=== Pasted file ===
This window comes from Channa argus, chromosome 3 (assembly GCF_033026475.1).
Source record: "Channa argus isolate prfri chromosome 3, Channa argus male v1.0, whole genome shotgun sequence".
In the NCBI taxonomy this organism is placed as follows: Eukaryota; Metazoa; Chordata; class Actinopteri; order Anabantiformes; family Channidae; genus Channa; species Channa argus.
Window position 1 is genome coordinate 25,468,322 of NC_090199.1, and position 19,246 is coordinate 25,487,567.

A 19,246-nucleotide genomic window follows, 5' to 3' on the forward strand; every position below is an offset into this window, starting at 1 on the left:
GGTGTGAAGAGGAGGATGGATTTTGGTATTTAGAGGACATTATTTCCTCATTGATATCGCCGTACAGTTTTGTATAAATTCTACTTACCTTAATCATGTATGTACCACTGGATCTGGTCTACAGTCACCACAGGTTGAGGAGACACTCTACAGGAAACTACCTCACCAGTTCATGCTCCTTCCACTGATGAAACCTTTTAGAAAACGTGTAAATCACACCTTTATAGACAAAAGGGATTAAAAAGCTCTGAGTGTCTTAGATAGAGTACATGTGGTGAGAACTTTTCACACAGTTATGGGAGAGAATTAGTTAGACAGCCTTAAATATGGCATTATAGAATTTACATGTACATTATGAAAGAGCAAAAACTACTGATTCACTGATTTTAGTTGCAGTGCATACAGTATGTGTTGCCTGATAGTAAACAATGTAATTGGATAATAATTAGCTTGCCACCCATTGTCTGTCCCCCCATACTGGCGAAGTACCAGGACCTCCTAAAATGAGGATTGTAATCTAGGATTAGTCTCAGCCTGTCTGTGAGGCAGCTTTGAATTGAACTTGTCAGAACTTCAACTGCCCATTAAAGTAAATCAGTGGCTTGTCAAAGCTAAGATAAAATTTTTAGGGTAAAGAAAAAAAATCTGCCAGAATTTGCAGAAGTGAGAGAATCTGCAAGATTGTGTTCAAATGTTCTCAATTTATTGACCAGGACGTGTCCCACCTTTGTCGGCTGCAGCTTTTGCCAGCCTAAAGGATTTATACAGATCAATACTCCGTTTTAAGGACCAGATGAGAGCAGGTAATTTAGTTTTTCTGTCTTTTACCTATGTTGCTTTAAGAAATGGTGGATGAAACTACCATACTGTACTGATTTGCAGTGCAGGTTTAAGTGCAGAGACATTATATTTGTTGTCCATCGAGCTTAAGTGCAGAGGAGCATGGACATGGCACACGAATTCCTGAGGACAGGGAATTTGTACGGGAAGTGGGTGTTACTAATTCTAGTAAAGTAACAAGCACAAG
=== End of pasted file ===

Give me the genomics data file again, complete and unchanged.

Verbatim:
This window comes from Channa argus, chromosome 3 (assembly GCF_033026475.1).
Source record: "Channa argus isolate prfri chromosome 3, Channa argus male v1.0, whole genome shotgun sequence".
In the NCBI taxonomy this organism is placed as follows: Eukaryota; Metazoa; Chordata; class Actinopteri; order Anabantiformes; family Channidae; genus Channa; species Channa argus.
Window position 1 is genome coordinate 25,468,322 of NC_090199.1, and position 19,246 is coordinate 25,487,567.

A 19,246-nucleotide genomic window follows, 5' to 3' on the forward strand; every position below is an offset into this window, starting at 1 on the left:
GGTGTGAAGAGGAGGATGGATTTTGGTATTTAGAGGACATTATTTCCTCATTGATATCGCCGTACAGTTTTGTATAAATTCTACTTACCTTAATCATGTATGTACCACTGGATCTGGTCTACAGTCACCACAGGTTGAGGAGACACTCTACAGGAAACTACCTCACCAGTTCATGCTCCTTCCACTGATGAAACCTTTTAGAAAACGTGTAAATCACACCTTTATAGACAAAAGGGATTAAAAAGCTCTGAGTGTCTTAGATAGAGTACATGTGGTGAGAACTTTTCACACAGTTATGGGAGAGAATTAGTTAGACAGCCTTAAATATGGCATTATAGAATTTACATGTACATTATGAAAGAGCAAAAACTACTGATTCACTGATTTTAGTTGCAGTGCATACAGTATGTGTTGCCTGATAGTAAACAATGTAATTGGATAATAATTAGCTTGCCACCCATTGTCTGTCCCCCCATACTGGCGAAGTACCAGGACCTCCTAAAATGAGGATTGTAATCTAGGATTAGTCTCAGCCTGTCTGTGAGGCAGCTTTGAATTGAACTTGTCAGAACTTCAACTGCCCATTAAAGTAAATCAGTGGCTTGTCAAAGCTAAGATAAAATTTTTAGGGTAAAGAAAAAAAATCTGCCAGAATTTGCAGAAGTGAGAGAATCTGCAAGATTGTGTTCAAATGTTCTCAATTTATTGACCAGGACGTGTCCCACCTTTGTCGGCTGCAGCTTTTGCCAGCCTAAAGGATTTATACAGATCAATACTCCGTTTTAAGGACCAGATGAGAGCAGGTAATTTAGTTTTTCTGTCTTTTACCTATGTTGCTTTAAGAAATGGTGGATGAAACTACCATACTGTACTGATTTGCAGTGCAGGTTTAAGTGCAGAGACATTATATTTGTTGTCCATCGAGCTTAAGTGCAGAGGAGCATGGACATGGCACACGAATTCCTGAGGACAGGGAATTTGTACGGGAAGTGGGTGTTACTAATTCTAGTAAAGTAACAAGCACAAG